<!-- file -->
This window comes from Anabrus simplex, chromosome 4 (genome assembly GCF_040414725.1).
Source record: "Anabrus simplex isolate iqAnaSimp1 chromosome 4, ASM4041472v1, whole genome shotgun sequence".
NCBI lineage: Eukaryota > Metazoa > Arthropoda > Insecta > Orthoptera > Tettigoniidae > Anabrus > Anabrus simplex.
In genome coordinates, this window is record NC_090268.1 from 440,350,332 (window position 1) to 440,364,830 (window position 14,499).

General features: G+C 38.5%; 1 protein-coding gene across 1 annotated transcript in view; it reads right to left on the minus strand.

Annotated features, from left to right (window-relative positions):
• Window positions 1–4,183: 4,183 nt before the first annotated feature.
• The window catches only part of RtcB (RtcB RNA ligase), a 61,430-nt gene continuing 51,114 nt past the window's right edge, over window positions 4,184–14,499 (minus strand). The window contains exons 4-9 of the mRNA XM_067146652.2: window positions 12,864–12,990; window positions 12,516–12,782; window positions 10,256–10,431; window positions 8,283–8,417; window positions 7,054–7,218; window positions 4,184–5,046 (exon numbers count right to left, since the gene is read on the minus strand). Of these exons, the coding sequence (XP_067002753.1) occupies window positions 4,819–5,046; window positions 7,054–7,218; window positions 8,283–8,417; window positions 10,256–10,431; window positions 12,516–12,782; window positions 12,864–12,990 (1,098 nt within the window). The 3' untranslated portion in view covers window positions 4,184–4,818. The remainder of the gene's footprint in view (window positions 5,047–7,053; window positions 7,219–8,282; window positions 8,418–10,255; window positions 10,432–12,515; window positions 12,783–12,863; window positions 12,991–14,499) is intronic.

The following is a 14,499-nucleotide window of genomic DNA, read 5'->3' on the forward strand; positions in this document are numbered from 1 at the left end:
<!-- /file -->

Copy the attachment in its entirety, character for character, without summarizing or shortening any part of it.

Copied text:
This window comes from Anabrus simplex, chromosome 4 (genome assembly GCF_040414725.1).
Source record: "Anabrus simplex isolate iqAnaSimp1 chromosome 4, ASM4041472v1, whole genome shotgun sequence".
NCBI lineage: Eukaryota > Metazoa > Arthropoda > Insecta > Orthoptera > Tettigoniidae > Anabrus > Anabrus simplex.
In genome coordinates, this window is record NC_090268.1 from 440,350,332 (window position 1) to 440,364,830 (window position 14,499).

General features: G+C 38.5%; 1 protein-coding gene across 1 annotated transcript in view; it reads right to left on the minus strand.

Annotated features, from left to right (window-relative positions):
• Window positions 1–4,183: 4,183 nt before the first annotated feature.
• The window catches only part of RtcB (RtcB RNA ligase), a 61,430-nt gene continuing 51,114 nt past the window's right edge, over window positions 4,184–14,499 (minus strand). The window contains exons 4-9 of the mRNA XM_067146652.2: window positions 12,864–12,990; window positions 12,516–12,782; window positions 10,256–10,431; window positions 8,283–8,417; window positions 7,054–7,218; window positions 4,184–5,046 (exon numbers count right to left, since the gene is read on the minus strand). Of these exons, the coding sequence (XP_067002753.1) occupies window positions 4,819–5,046; window positions 7,054–7,218; window positions 8,283–8,417; window positions 10,256–10,431; window positions 12,516–12,782; window positions 12,864–12,990 (1,098 nt within the window). The 3' untranslated portion in view covers window positions 4,184–4,818. The remainder of the gene's footprint in view (window positions 5,047–7,053; window positions 7,219–8,282; window positions 8,418–10,255; window positions 10,432–12,515; window positions 12,783–12,863; window positions 12,991–14,499) is intronic.

The following is a 14,499-nucleotide window of genomic DNA, read 5'->3' on the forward strand; positions in this document are numbered from 1 at the left end: